Cowes Week Daily Round-Up Day 1

Winds of up to 50 knots meant the Solent was almost eerily empty today, devoid of the nearly 700 raceboats entered in Cowes Week, the plethora of cruising yachts normally found on an August weekend, and even the Red Jet fast ferries.

With the weather models all aligned by the middle of the week, the decision to abandon racing on the opening day of Cowes Week was made three days in advance for dayboats and the following day for the larger yachts.

“The quality of modern weather forecasting is so good we were able to make an early decision to help competitors,” says Regatta Director Laurence Mead. “We had a meeting with Fiona Campbell, the regatta’s meteorologist, on Wednesday who was already able to predict gusts of 45 knots with 95 per cent certainty.

Image: Paul Wyeth / CWL

“Whenever we can we make use of the best of modern technology in Cowes Week and it was easy to make a competitor-friendly decision well in advance – this was a different scenario to borderline conditions where a call has to be made on the day,” adds Mead. “We also didn’t want dayboats slogging over to Cowes in the big winds yesterday and today, so delayed White Group starts by two hours tomorrow.”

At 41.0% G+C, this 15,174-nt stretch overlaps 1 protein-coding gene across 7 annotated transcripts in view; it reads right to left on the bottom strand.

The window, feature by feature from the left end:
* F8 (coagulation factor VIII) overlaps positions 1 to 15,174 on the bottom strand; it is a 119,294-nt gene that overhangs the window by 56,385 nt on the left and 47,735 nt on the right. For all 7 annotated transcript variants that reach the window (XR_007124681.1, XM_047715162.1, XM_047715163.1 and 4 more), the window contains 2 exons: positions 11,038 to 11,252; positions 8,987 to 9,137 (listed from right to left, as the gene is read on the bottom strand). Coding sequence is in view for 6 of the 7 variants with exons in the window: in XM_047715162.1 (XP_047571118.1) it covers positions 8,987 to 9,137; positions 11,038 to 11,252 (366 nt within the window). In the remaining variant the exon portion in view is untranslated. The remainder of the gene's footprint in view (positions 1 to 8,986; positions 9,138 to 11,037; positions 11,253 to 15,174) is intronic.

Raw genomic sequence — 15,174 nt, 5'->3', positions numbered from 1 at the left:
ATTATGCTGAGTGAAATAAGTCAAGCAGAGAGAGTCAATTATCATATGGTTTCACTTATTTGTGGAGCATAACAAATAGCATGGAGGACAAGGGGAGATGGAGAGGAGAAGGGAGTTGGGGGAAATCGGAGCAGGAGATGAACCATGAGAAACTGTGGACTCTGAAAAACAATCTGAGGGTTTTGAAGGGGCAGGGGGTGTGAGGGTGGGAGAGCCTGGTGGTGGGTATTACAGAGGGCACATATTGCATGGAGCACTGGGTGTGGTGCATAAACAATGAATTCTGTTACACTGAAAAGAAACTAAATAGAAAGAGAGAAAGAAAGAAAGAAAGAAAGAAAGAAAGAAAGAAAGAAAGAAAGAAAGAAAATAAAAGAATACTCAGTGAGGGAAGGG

While it’s not unusual to have an impromptu lay day during Cowes Week, due to either calm weather or too much wind, missing the opening day is exceptional. However, for the remainder of the regatta the weather promises to give top-notch racing in a range of challenging and exhilarating conditions.

Winds will moderate slowly overnight, dropping to 16-25 knots by Sunday morning, although there is considerable differences between models. It’s then predicted to reduce to 8-14 knots on Monday, before increasing to 16-24 in a weaker low pressure system mid-week. Although low pressure systems are dominant, it will be warm with plenty of sun and only isolated showers.

Image: Paul Wyeth / CWL

Today teams have spent the day refining their race preparations and analysing their key competition, whether old adversaries or talented newcomers to their class. “We’re looking forward to it all,” says David Franks, who is racing his J/112E Leon this year and has notched up five overall wins in IRC classes 4 and 5 in the past seven years. “This year there are four other very good J/112Es in IRC Class 4 – all very good teams. Bruce Huber is a key competitor in Xanaboo, Devanti Tyres (skippered by Marie-Claude Heys) always gets good results and James Chalmers’ Happy Daize is strong as well.”

In terms of a potential Black Group overall winner, last year’s victor Caroline van Beelen and Rutger Krijger’s Dutch J/109 Jack Rabbit is back. Outside of the J/112Es Franks also identifies another J/109, Chris and Victoria Preston’s Jubilee, as being a strong contender, along with Adam Gosling’s extremely successful JPK10.80 Yes!

By Rupert Holmes / CWL

Images: Paul Wyeth / CWL